Suraiya Hasan Bose (b. 1928; d. 2021.)
A textile revivalist, Suraiya Hasan Bose played a crucial role in reviving the weaves of himroo and mashru. She promoted and popularised the handloom textiles of Andhra Pradesh and present-day Telangana in India and abroad through collaborations with master weavers, textile artisans as well as fashion brands.
Bose was born in Hyderabad to a family that was active in the Indian independence movement, particularly the Swadeshi movement, which called for a boycott of foreign-made goods. Growing up, she was dressed only in garments made of indigenous fabrics such as khadi. Influenced by these ideas, she studied textiles at the University of Cambridge University, UK and, upon her return to India, began working at the Cottage Industries Emporium that had been set up in Hyderabad by her father, Badrul Hasan.
In the mid-1950s, Bose moved to New Delhi to work under Pupul Jayakar at the Handicrafts and Handlooms Export Corporation, where she handled the garment export unit. Over the following decade, she went on to work with other noted textile revivalists in the city, including Kamaladevi Chattopadhyay and Martand Singh.
In 1972, Bose moved back to Hyderabad, where her uncle Abid Husain Safrani had purchased ten acres of land outside the city and offered a portion of it to her to set up a business. At her new workshop and showroom, she began working closely with weavers in the region, using her knowledge of the international market to develop new products with different materials and designs. One example of this is the ikat dhurrie she designed for the England-based store Habitat, which applied the ikat pattern to the cotton dhurries made in Warangal, present-day Telangana. The weavers in Warangal were trained by a master ikat weaver and the dhurries they produced were well-received abroad. Her other interventions included helping adapt the telia rumal to the structure of a saree and developing new block prints for kalamkari fabrics in Machilipatnam. She promoted handlooms woven in Andhra Pradesh through collaborations with brands such as Fabindia and through her own export business, Deccan Exports, which she set up in 1982.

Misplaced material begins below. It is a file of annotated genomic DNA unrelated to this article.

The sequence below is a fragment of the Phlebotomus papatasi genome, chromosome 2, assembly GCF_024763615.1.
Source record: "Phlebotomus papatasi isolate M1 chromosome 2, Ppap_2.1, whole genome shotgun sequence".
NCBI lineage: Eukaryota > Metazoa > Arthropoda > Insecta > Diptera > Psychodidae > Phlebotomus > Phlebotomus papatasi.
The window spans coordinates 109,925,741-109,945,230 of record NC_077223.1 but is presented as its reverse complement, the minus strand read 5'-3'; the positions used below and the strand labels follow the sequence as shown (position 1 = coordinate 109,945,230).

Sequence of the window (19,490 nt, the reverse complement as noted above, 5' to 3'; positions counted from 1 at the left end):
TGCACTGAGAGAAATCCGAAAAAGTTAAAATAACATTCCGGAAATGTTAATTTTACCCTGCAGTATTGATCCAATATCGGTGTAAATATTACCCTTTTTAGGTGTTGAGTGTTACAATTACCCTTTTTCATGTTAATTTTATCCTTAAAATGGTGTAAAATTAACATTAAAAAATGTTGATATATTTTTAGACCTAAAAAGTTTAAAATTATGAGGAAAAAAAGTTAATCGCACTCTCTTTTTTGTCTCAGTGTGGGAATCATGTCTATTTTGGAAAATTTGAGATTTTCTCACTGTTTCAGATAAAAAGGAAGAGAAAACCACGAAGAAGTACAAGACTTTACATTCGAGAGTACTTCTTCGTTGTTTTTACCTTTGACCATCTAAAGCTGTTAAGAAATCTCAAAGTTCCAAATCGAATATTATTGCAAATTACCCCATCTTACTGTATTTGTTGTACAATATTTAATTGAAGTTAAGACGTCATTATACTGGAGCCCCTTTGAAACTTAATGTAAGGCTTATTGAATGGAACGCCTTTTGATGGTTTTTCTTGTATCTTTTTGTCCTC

At her weaving unit, established near her uncle’s homel, Bose worked to revive the intricate himroo fabric, which had historically enjoyed the patronage of the Nizam of Hyderabad but had since suffered a decline. She tracked down old samples of it, researched and catalogued their design graphs (jaalas), and invited master weavers such as Abdul Qadir and Syed Omar to develop new designs and train others in the craft. She also initiated a similar project for the revival of the mashru weave, in addition to which her unit also included looms that could produce paithani borders and telia rumals. One of the pieces from her unit was included in the The Fabric of India (2015) exhibition, which took place at the Victoria & Albert Museum, London, UK.
Bose passed away in September, 2021.
Nanisetti, Serish. “Handloom revivalist Suraiya Hasan passes away.” The Hindu, September 3, 2021. https://www.thehindu.com/news/cities/Hyderabad/suraiya-hasan-bose-dies-at-the-age-of-93/article36280963.ece
Singh, Radhika. “The loom as ideology: Suraiya Apa’s legacy.” Marg 67, no. 4 (June–September 2016): 96–101.
Singh, Radhika. “The Story of Suraiya Hasan Bose (1928-2021).” Vogue India, September 13, 2021. https://www.vogue.in/fashion-insider/content/the-story-of-suraiya-hasan-bose-1928-2021
Thatipalli, Malik. “The story of textiles in independent India is closely linked to the life of one Hyderabadi woman.” Scroll, May 08, 2019. https://scroll.in/magazine/920274/the-story-of-textiles-in-independent-india-is-closely-linked-to-the-life-of-one-hyderabadi-woman
Tyabji, Laila. “SURAIYA HASAN BOSE: Weaving a Legacy by Radhika Singh.” Seminar, June 2019. https://www.india-seminar.com/2019/718/718_books.htm